NGOs and the effectiveness of interventions: Evidence from India


Published 21.03.23

Prior engagement with NGOs boosts intervention effectiveness, which should be accounted for when evaluating research conducted with local implementation partners

Non-governmental organisations (NGOs) play increasingly important roles as implementers of development interventions. Over 80% of currently financed World Bank projects, for example, involve the participation of an NGO or a civil society organisation, compared to just 21% in 1990 (World Bank 2013). In recent years, NGOs have also emerged as vital partners for conducting applied development research. NGOs implemented almost 40% - the single largest share - of all randomised controlled trials (RCTs) published in top economics journals between 2009 and 2014 (Peters et al. 2018). Despite this growing influence, rigorous analyses of the effects that NGOs have on outcomes are rare (Brass et al. 2018), and little is known about what it is about NGOs - what they do, where they work, or a bit of both? - that drives the success of the interventions they implement.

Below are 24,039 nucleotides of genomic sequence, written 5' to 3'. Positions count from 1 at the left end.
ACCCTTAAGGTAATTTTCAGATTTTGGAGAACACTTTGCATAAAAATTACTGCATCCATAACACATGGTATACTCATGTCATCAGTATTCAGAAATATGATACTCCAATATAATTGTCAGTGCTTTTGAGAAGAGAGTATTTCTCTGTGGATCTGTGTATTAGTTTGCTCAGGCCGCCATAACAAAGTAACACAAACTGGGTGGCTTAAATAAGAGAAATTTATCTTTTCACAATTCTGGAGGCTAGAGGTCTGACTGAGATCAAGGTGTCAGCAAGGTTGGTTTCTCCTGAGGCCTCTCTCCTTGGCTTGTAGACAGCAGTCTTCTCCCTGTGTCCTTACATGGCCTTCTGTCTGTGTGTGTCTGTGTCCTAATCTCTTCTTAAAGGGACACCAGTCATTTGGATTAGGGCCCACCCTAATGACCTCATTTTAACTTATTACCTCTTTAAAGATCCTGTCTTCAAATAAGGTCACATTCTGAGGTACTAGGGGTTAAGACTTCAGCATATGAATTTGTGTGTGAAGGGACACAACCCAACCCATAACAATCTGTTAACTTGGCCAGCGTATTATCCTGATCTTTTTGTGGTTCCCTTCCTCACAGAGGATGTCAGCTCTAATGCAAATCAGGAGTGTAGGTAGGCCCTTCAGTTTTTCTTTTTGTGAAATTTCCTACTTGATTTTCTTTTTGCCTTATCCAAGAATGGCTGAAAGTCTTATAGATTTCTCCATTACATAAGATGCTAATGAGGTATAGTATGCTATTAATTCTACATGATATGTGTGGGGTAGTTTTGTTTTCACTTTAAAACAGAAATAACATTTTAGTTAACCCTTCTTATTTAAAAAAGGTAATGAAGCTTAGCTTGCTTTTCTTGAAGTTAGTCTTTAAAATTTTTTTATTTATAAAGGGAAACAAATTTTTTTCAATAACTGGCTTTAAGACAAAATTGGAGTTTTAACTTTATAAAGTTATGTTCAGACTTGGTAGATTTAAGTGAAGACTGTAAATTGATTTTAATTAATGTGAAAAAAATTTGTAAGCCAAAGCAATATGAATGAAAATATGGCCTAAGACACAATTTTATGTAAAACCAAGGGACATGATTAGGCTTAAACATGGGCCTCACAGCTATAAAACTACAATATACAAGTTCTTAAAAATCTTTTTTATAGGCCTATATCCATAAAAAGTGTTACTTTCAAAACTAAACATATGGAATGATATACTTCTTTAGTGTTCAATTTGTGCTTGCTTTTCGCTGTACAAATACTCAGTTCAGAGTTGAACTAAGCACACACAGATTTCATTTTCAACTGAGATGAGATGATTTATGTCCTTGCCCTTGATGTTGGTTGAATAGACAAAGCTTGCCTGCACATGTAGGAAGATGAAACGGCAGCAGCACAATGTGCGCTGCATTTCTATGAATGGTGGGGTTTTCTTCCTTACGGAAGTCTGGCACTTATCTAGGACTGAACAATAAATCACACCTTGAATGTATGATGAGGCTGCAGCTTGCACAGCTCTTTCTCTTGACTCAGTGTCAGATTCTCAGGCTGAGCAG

We show that the effectiveness of an intervention designed to promote cleaner energy technologies in a rural setting was at least 30% higher in communities with prior exposure to a development NGO (Usmani, Jeuland and Pattanayak forthcoming), suggesting that the trust and social capital NGOs foster among beneficiaries over time is a key driver of implementation efficacy. This ‘NGO reputation effect’ has implications for the generalisability and scalability of evidence from experimental research conducted with local implementation partners.

Design: How should we account for non-random NGO location

NGOs are highly selective about where they operate (Fruttero and Gauri 2005), which implies that communities with active NGOs differ significantly from those without. Comparing the effectiveness of interventions in these two groups of communities cannot provide a clear understanding of the extent to which NGOs drive observed differences in outcomes.

Figure 1: Study design and timeline

Note: “Low,” “medium,” and “high” refer to rebates randomised at the household level (rebate amount in parentheses).